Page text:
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Myths, Models, and Paradigms
Ian G. Barbour
A Comparative Study in Science & Religion
Spiritual Science
Published by Harper & Row/NY in 1974
A Book Review by Bobby Matherne ©2001


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The central themes of this book are 1) the diverse functions of language, 2) the role of models, and 3) the role of paradigms. Barbour uses the word myth in the title to reflect only one of the functions of language, referring to myths as those "stories which are taken to manifest some aspect of the cosmic order," but he also focuses on linguistic analysis - how we use different types of language in science, art, ethics, religion, etc.

[page 5] The function of scientific language is the prediction and control of nature; that of religious language is the expression of self-commitment, ethical dedication, and existential life-orientation. But the price of this division of labour is that religion would have to give up any claims to truth, at least with respect to any facts external to one's own orientation.

Models, as Barbour defines them, are "imaginative tools for ordering experience, rather than a description of the world." If one has a model then one has a process for operating on their experience of the world. Theoretical models in science are mental constructs whose purpose is to account for the observed phenomena in the external world. Models in religion are similar constructs that people use to account for the observed phenomena in the inner world of human experience.

Paradigms, up until 1962 and Thomas Kuhn's Structure of Scientific Revolutions, were identical to models as defined above. Singlehandedly, or rather single-bookedly, Kuhn moved the recondite word paradigm from the back shelf of obscurity to the forefront of modern jargon. Barbour was writing this book less than a dozen years after Kuhn's book came out, so the concept was very new to him. What Kuhn did was to greatly expand the concept of model to embrace the entire field of science with his definition of paradigms as "standard examples of scientific work that embody a set of conceptual, methodological and metaphysical assumptions."

[pages 8-9] In the second edition (1970) of Kuhn's book and in subsequent essays, he distinguished several features which he had previously lumped together: a research tradition, the key historical examples ('exemplars') through which the tradition is transmitted, and the set of metaphysical assumptions implicit in its fundamental conceptual categories. Adopting these distinctions, I will use the term paradigm to refer to a tradition transmitted through historical exemplars.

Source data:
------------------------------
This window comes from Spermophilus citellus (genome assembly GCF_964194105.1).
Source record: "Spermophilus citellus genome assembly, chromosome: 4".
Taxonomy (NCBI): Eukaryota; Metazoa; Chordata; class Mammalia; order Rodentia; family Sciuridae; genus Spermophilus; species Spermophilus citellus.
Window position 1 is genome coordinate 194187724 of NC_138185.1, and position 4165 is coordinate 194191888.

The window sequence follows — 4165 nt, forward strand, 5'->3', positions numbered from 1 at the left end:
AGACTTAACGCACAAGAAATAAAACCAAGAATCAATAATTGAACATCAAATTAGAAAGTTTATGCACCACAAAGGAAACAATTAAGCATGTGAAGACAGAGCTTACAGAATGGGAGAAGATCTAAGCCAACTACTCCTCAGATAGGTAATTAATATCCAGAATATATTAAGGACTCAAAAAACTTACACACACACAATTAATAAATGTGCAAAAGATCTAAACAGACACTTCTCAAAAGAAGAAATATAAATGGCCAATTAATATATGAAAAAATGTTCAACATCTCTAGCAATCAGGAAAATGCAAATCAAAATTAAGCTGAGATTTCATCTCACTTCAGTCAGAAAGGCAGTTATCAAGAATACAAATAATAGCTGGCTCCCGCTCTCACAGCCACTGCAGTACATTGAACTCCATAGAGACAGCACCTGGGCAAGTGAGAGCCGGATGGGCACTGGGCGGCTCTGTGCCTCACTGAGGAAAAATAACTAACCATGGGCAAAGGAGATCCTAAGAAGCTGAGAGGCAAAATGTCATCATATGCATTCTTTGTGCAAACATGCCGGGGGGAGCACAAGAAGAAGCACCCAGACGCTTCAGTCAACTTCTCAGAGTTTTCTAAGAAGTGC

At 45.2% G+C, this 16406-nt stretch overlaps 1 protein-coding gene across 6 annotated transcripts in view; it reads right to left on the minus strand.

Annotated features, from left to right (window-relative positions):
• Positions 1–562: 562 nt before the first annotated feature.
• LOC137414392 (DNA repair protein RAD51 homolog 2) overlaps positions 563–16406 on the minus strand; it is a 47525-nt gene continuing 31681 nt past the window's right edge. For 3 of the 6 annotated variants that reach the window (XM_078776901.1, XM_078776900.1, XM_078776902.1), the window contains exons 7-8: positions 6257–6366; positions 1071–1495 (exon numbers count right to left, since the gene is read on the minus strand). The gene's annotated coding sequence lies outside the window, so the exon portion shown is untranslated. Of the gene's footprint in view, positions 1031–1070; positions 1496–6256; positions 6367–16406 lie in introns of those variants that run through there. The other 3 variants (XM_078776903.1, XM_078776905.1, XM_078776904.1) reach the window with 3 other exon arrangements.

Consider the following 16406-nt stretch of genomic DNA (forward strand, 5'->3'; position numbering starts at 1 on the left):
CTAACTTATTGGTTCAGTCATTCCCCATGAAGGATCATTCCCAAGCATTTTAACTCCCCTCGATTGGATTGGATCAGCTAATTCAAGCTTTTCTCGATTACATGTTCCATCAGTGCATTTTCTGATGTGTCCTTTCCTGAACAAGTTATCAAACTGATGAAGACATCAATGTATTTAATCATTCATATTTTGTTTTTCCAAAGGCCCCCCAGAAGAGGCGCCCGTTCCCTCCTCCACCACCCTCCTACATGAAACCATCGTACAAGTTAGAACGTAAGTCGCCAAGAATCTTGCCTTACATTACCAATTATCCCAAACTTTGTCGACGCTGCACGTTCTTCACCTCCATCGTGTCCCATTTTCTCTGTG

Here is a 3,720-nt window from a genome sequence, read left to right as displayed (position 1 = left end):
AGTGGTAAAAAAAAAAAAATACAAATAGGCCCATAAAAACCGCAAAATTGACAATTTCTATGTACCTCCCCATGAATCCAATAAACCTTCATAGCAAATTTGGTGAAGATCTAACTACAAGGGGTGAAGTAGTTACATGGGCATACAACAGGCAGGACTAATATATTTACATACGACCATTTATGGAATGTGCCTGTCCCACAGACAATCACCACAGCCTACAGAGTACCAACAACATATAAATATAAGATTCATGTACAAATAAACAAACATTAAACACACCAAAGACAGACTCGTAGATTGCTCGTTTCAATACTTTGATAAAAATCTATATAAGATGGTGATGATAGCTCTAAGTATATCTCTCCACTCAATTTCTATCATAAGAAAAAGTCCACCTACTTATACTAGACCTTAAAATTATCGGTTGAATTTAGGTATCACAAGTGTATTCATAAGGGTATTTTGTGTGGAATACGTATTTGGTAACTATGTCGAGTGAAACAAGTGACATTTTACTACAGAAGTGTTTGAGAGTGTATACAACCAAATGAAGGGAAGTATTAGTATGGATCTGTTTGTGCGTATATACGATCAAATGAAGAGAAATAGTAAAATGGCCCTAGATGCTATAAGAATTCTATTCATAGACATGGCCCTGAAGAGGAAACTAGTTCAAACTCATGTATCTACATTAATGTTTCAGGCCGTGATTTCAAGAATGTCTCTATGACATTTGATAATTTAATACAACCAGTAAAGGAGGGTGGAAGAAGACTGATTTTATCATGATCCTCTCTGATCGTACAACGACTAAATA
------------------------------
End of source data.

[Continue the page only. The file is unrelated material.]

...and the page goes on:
The important part comes in the implications of the concept of paradigms for religion. By the 1960s and Kuhn's work, scientists began to accept that theory has an influence on observation. Science could not longer make the claim of theory-independent observations as making it superior to religion. Previously it was claimed by scientific empiricists that a theory could be falsified by disagreement with data. What Kuhn pointed out was that this seldom happened in practice in scientific work. Instead, when discordant data was found the assumptions were either modified to include them or the bad data were set aside as anomalies of no importance. In the absence of an alternative theory, the bad data was ignored. Thus Anthony Flew's requirement that falsifying conditions for religious beliefs should be specified became unreasonable as they were not specifiable for comprehensive scientific theories. The final blow that overturned the belief that scientific choices were rational, objective and in accordance with specifiable criteria was Kuhn's claim that the criteria for judging theories themselves are paradigm-dependent! "He described the change of paradigms during a 'scientific revolution' as a matter not of logical argument but of persuasion and 'conversion.'" One can easily tell that scientific beliefs have become, after Kuhn, things much more alike religious beliefs than ever before!

What is a metaphor? Is it an analog between the normal context of a word and some new context that is offered? A juxtaposition between the two contexts or frames of reference? Is it just a shortened simile? A word that can be replaced by a series of equivalent literal statements? Yes, and even more is the only answer one can give. Here's Ian Barbour's comprehensive view of metaphor.